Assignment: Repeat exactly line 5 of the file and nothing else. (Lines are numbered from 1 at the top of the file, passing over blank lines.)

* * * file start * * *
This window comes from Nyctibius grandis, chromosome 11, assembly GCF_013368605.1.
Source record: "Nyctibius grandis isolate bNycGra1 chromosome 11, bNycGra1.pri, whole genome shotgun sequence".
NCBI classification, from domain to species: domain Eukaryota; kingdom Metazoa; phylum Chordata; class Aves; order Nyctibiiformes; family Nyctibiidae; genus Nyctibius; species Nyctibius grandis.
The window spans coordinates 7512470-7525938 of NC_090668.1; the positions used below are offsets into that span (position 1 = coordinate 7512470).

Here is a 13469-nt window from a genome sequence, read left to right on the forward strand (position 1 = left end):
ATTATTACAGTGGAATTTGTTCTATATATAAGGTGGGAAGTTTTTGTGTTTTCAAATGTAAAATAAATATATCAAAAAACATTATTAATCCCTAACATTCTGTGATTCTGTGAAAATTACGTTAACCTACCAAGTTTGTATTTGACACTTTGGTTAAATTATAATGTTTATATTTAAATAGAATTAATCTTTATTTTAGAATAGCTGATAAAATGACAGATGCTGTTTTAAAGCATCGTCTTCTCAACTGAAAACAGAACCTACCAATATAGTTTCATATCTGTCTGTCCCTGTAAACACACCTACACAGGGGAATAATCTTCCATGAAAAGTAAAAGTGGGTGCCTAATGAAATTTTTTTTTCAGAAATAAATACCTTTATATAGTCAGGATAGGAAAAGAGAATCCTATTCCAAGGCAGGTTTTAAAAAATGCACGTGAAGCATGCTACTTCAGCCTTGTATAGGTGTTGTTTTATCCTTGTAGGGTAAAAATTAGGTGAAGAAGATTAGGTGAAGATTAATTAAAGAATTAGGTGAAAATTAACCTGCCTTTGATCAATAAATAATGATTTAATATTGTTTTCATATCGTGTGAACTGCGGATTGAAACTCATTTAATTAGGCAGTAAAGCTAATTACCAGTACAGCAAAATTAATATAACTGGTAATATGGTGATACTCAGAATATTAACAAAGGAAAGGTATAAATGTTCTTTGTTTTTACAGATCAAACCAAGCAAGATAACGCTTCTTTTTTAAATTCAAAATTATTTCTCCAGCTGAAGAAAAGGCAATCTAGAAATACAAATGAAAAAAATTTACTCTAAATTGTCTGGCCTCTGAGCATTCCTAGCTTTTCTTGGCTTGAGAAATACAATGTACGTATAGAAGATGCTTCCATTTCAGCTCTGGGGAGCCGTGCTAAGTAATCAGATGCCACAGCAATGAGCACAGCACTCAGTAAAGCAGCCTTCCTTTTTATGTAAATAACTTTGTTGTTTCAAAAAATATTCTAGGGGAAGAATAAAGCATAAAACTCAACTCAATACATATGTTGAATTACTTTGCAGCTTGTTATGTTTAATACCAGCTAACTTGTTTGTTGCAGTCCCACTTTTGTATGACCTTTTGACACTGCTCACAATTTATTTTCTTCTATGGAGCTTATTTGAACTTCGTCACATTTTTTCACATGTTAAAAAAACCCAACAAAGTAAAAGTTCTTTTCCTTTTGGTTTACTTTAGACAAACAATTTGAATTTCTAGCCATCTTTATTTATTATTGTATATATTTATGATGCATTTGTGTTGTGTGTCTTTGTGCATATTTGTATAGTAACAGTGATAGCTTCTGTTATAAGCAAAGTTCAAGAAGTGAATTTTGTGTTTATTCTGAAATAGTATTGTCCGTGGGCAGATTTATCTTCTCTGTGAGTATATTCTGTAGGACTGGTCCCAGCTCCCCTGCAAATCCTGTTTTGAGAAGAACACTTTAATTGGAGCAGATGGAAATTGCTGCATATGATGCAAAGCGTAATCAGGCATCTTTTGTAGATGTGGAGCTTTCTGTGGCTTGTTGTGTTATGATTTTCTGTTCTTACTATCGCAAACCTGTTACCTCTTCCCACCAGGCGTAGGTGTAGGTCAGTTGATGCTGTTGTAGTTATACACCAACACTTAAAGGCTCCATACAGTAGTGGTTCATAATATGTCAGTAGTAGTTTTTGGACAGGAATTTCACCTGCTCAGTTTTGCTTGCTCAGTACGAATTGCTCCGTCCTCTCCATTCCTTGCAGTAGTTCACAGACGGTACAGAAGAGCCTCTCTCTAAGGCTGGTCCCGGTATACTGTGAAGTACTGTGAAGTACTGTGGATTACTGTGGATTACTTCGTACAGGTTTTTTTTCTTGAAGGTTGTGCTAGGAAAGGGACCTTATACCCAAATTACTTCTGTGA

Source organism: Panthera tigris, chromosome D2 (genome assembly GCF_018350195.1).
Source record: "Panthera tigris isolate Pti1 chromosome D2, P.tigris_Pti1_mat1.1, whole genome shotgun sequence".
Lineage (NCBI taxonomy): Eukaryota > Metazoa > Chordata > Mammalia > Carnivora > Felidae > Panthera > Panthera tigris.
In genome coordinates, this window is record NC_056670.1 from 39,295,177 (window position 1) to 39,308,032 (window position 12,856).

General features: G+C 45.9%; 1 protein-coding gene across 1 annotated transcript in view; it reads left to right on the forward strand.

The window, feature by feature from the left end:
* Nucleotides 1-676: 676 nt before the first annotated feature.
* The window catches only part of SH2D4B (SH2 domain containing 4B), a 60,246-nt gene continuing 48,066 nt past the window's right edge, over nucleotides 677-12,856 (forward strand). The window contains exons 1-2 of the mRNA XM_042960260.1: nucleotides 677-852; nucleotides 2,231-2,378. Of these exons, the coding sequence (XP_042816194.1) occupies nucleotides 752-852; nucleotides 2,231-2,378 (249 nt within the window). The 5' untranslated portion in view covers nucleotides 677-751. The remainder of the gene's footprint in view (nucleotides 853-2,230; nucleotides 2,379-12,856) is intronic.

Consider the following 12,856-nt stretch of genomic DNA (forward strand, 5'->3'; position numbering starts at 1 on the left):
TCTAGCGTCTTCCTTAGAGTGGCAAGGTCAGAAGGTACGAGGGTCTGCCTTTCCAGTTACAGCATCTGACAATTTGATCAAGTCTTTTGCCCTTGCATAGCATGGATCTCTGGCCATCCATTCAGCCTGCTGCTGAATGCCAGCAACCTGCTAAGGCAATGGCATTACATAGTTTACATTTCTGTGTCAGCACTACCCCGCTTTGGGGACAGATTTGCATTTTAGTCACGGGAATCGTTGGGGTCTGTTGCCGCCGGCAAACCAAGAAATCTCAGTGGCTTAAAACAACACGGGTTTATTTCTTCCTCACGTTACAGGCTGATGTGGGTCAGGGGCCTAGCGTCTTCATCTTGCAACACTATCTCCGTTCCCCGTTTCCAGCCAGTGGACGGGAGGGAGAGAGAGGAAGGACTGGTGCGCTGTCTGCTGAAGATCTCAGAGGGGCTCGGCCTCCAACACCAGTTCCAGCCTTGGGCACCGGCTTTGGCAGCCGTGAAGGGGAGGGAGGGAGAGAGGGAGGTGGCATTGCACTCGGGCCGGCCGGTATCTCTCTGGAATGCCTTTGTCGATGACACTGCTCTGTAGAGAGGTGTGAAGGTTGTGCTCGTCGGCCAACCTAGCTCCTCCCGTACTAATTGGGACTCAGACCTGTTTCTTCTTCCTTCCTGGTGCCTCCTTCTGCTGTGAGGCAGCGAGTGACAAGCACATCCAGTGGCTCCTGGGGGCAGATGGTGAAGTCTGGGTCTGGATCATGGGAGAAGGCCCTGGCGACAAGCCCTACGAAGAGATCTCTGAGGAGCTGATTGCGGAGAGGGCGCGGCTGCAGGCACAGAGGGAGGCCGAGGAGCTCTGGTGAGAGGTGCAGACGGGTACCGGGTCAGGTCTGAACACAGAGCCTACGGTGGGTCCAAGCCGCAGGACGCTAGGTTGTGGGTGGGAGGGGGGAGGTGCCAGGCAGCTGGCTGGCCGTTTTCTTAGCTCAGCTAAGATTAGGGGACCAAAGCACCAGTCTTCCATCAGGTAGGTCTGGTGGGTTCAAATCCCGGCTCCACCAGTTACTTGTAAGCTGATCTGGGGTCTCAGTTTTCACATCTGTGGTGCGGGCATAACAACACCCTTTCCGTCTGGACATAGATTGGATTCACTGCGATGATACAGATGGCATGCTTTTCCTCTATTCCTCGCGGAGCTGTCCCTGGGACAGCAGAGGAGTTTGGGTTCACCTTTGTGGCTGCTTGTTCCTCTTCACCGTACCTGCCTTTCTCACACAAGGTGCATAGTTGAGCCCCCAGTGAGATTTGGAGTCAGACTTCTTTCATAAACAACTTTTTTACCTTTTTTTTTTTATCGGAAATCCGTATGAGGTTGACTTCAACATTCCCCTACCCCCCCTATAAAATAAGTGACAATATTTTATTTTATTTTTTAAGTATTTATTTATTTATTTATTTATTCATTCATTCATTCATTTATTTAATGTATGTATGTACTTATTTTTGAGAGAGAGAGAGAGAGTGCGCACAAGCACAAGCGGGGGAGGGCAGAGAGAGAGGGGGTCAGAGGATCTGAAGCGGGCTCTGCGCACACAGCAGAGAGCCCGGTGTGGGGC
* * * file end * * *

Here is a 13469-nt window from a genome sequence, read left to right on the forward strand (position 1 = left end):